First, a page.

April 3, 2004
This is the photographic chronicle
of the construction of a small astronomical observatory at my home
in Gambrills, Maryland (39° 04' 38"N 076° 39' 33"W).
“First Sawdust” was achieved on April 3, 2004, though
permanent installations, i.e., pouring of concrete, will not begin
until after April 15, the deadline for objections from the other
eight households in my homeowners’ association.
The first part of the project is the construction of a wood base
for the dome. The wood base will be an octagon approximately 4-feet
in height (exact height to be determined by experiment on the next
clear day) and 78" across parallel sides. There
is a rough diagram of the base here. The base will be constructed
of 2x6 lumber with a pressure-treated sill plate and an untreated
top. Wall studs, also untreated, will be 16" on-center. Exterior
finish will be cream-colored siding to match my house.
The concrete base consists of two parts: First I will pour a column
for the pier. This column will be 18" in diameter and four-feet
deep. The second pour will be the concrete base to support the wooden
structure and dome. It will be octagonal in shape, eight inches
thick, with an eight-inch thick by 30-inch-deep footer all around.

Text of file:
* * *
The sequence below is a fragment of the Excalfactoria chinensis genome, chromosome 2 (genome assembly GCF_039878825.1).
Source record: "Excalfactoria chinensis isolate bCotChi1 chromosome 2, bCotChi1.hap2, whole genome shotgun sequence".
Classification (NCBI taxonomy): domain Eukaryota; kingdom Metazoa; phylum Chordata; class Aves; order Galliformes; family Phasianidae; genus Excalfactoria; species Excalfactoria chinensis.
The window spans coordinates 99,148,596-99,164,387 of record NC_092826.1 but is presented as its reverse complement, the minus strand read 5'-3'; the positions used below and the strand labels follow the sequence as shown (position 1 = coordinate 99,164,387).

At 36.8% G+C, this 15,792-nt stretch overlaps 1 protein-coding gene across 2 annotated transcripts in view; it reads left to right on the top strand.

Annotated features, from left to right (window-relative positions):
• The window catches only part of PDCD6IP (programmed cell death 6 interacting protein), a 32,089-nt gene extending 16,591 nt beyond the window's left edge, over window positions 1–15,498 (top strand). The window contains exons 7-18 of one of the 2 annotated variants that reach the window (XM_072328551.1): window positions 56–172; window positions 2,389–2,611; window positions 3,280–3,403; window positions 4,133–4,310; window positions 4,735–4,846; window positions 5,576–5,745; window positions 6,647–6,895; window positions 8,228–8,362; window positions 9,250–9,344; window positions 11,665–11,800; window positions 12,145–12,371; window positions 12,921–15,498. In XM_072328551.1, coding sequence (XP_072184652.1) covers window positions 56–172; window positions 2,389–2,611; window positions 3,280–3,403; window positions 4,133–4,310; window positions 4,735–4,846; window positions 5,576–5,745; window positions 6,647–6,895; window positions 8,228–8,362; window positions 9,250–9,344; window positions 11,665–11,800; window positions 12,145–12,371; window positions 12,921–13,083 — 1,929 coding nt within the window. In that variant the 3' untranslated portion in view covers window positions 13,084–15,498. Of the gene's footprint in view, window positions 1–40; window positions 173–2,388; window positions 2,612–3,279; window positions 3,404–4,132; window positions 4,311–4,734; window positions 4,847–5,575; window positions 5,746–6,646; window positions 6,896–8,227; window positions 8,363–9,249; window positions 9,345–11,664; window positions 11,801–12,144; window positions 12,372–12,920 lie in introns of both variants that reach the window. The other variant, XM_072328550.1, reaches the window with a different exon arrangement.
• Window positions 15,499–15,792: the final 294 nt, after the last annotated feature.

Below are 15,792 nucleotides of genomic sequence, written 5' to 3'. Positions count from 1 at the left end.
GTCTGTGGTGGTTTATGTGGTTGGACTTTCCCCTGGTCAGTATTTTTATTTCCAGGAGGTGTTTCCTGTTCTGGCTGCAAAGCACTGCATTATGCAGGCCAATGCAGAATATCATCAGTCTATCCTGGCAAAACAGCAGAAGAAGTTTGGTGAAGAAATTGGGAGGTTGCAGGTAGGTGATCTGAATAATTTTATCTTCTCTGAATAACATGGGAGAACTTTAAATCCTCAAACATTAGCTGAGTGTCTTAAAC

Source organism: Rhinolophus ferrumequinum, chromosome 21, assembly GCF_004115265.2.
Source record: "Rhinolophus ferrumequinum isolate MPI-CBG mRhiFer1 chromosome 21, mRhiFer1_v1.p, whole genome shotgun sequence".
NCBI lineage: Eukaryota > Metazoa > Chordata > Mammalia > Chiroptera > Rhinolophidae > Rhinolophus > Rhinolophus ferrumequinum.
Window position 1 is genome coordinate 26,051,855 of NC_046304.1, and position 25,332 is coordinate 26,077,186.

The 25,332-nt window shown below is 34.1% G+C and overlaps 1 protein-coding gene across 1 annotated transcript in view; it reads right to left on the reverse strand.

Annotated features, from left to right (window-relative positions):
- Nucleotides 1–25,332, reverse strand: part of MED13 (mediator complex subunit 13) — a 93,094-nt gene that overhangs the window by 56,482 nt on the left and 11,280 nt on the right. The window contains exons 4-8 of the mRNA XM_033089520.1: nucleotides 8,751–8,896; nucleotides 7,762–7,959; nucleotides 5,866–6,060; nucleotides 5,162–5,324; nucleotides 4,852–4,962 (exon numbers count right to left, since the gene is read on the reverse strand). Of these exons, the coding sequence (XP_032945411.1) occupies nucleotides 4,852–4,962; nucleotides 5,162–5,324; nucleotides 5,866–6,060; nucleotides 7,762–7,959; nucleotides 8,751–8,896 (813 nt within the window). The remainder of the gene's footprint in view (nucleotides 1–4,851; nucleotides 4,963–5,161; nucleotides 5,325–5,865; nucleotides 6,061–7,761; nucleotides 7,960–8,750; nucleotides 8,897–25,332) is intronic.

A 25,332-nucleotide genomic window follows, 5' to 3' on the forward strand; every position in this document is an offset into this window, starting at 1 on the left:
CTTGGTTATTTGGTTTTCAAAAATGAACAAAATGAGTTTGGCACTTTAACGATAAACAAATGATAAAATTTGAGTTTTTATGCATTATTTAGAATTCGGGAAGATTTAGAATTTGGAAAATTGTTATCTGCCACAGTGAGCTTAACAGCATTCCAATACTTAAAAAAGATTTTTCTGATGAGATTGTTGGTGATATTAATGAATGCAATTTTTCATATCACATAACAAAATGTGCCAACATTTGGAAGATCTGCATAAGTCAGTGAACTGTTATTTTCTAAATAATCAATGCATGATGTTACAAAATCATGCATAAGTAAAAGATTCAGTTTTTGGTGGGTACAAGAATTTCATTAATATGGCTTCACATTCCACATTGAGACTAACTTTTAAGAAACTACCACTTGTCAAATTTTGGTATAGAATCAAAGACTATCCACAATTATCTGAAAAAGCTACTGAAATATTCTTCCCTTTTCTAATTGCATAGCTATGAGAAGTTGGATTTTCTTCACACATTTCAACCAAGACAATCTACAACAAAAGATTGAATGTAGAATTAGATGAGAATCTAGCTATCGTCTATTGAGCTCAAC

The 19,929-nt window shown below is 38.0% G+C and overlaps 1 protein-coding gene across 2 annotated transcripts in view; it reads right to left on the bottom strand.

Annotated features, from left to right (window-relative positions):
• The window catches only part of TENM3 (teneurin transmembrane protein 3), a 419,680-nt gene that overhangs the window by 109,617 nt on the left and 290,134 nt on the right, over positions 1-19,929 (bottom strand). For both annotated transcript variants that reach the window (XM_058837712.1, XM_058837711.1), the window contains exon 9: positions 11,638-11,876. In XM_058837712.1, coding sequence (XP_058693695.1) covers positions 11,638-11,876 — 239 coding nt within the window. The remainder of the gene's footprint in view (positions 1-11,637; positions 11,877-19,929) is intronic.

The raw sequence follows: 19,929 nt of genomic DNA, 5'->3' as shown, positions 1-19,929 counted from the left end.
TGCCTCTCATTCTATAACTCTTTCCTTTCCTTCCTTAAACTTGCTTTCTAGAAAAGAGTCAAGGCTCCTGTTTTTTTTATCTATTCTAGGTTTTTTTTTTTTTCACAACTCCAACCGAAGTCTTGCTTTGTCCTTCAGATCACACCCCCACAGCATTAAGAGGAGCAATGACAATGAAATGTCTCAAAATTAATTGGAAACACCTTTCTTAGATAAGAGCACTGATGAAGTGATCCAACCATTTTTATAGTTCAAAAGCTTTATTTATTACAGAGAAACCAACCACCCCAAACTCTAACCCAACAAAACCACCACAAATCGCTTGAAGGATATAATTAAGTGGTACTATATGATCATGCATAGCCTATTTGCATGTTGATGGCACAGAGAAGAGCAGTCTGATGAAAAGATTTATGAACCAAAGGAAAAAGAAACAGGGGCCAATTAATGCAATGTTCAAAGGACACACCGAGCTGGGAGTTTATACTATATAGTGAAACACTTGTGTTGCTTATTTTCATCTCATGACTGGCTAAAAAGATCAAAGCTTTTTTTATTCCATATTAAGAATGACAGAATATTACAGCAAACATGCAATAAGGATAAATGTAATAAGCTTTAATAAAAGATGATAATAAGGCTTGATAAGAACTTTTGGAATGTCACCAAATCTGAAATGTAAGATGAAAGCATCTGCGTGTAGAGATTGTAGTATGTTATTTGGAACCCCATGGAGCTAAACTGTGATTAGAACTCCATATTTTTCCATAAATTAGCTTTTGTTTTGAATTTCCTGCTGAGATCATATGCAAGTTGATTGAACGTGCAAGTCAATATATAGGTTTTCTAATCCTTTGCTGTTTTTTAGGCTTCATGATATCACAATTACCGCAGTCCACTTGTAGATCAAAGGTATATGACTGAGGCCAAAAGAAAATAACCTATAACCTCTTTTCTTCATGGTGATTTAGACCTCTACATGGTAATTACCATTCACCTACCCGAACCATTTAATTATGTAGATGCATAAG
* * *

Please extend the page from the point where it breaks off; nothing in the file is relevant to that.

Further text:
It will be a monolithic pour, and it will be isolated from the concrete
pier base. The pier base will be flush with the concrete pad, as
I will mount the telescope on a steel pier. There is a map
of the location of the dome with respect to my house here. Although
I have a two-acre lot, the location of the observatory is constrained
by trees and other features. The location that I have chosen will
provide a clear view to the north, east, and south. The view to
the west and southwest will be entirely blocked by my house.
The observatory will house an 8"
Meade LX200 GPS and sometimes a Questar Duplex. The Meade will
be mounted on a Milburn
wedge that I have just received. The Milburn Wedge will be attached
to an AstroPier
“Aurora Model” that I will order upon determining the
appropriate height -- I am again waiting for clear weather. According
to LeSeuer, makers of the AstroPier, it must be mounted six inches
due south of the dome center at my latitude. The Milburn wedge is
beautifully made, and a full report is forthcoming.